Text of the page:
If I only cared about “Dj’ing” I would not have ensured Kay’s mother was in place for the moments that were important to Kay. I would not have made sure The Grandview knew of the plans as they were changing, I would not have asked the photographer if the lighting was acceptable for him before I moved the location of the first dance.
My point to all of this, don’t be fooled by others and their passion for being a DJ. I can save you the time. There is not a DJ in the wedding world that does not love his job. The gem is when you find one that loves being YOUR dj.
One night recently as I was about to leave the office I received a phone call from a maid of honor asking if I was available for a wedding. The wedding was in 10 days. She explained to me the bride was very upset as her DJ had just called to tell her he would not be doing her wedding.
Small aside, I am getting more and more of these calls. I have a couple of theories as to why, most of them revolve around people hiring “cheap” DJ’s and those DJ’s get a higher paying job and simply leave the other out to fend for themselves. When you hire a DJ, make sure he/she has a reputation he/she is willing to protect. Short of me, and my staff, all dying on the same day, I cannot envision a situation where we would cancel, much less at the last minute.
I am hesitent in taking a wedding with this short of notice. I put a lot of work into weddings. With there only being ten days, I knew it would be hard to devote the time I needed. Coupled with the fact I was about to leave town for a national DJ conference that would limit even further my planning, I was about to say no. However, by design, I did not have another wedding that day. I asked a couple of questions and decided even if I was only to do half as good as normal, it would still be better than her not having anyone. I agreed to be a part of the wedding.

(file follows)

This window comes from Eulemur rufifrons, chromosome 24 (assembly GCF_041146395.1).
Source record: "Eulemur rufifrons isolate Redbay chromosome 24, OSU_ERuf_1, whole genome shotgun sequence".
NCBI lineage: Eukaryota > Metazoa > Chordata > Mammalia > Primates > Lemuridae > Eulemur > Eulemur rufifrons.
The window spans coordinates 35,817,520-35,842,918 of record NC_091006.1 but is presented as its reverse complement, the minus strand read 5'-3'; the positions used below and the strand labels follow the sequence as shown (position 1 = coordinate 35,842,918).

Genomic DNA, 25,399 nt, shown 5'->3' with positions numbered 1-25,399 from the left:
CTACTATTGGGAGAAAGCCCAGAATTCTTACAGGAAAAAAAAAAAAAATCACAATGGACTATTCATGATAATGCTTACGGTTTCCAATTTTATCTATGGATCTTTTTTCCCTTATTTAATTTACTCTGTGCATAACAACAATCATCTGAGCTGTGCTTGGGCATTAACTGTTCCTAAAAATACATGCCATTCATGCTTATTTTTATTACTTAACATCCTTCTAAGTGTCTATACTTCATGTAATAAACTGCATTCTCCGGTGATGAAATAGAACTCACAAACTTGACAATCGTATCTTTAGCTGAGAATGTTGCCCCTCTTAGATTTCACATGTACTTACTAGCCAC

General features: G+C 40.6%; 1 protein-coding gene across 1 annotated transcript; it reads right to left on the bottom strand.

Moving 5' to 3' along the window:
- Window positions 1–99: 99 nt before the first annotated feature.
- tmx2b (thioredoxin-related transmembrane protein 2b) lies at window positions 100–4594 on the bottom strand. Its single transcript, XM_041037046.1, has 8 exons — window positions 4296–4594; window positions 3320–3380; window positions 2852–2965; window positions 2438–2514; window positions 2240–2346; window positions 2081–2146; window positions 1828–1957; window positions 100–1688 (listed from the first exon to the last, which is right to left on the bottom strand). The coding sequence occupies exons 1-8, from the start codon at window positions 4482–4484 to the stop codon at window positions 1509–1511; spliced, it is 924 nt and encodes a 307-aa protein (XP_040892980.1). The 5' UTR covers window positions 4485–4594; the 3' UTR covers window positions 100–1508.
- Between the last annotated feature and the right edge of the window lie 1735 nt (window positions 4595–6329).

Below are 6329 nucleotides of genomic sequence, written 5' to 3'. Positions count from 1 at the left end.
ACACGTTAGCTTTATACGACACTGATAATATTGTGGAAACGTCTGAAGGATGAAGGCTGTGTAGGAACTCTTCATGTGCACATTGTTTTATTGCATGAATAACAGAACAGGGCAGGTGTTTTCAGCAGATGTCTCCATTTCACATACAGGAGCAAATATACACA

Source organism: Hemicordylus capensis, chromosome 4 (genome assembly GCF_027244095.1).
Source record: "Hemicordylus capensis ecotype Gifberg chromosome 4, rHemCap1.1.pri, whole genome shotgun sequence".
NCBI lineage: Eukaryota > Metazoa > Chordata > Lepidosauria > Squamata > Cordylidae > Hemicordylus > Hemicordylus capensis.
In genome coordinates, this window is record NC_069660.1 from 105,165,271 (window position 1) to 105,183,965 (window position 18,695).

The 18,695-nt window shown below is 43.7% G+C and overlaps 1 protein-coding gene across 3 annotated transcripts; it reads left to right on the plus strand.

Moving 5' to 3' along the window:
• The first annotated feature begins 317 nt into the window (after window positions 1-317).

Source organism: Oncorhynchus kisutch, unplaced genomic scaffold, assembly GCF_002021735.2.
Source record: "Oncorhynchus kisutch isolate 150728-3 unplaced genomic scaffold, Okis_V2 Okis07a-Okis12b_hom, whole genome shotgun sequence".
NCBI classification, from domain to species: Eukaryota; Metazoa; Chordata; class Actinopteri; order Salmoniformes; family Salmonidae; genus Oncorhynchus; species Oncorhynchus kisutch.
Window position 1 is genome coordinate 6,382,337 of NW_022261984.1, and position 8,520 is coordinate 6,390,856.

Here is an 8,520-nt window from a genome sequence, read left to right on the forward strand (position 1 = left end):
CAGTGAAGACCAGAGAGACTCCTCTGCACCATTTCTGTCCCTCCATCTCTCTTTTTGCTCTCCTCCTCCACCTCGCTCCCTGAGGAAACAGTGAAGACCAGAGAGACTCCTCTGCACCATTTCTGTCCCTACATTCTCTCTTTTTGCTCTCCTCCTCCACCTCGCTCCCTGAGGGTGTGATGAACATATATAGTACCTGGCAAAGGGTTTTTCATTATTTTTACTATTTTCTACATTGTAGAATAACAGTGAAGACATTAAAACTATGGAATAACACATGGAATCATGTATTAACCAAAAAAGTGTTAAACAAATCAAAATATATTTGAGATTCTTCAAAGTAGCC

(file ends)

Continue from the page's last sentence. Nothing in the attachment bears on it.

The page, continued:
I was excited to learn one of the true professional photographers was to be a part of the wedding. Meghan from Soli Photography is a class act and I am always excited to know I will be working with her. I know the photographer works closely with the bride long before the wedding so I contacted Meghan for some information. As expected, she was a great help in filing in some of the details Kay did not have time to share with me.
Guest starting arriving at the Chattanooga Golf and Country Club as scheduled. Per Kay’s wishes, we opened the buffet service and bar so everyone could eat while we waited for the new couple to arrive. About an hour later, as scheduled, the limousine arrived with the bridal party.
After dinner we had some dancing, mostly for the older guests. Then, the big surprise of the evening. Kay had hired the singer of one of Buckley’s favorite bands to play a couple of songs. When wee brought him from the back; to say Buckley was surprised would be a vast understatement. Everyone else was also surprised, and excited. He played a couple of songs while most of the bridal party danced away. After he sang, he was kind enough to stay around for a bit so some of the guests could have their picture taken with him.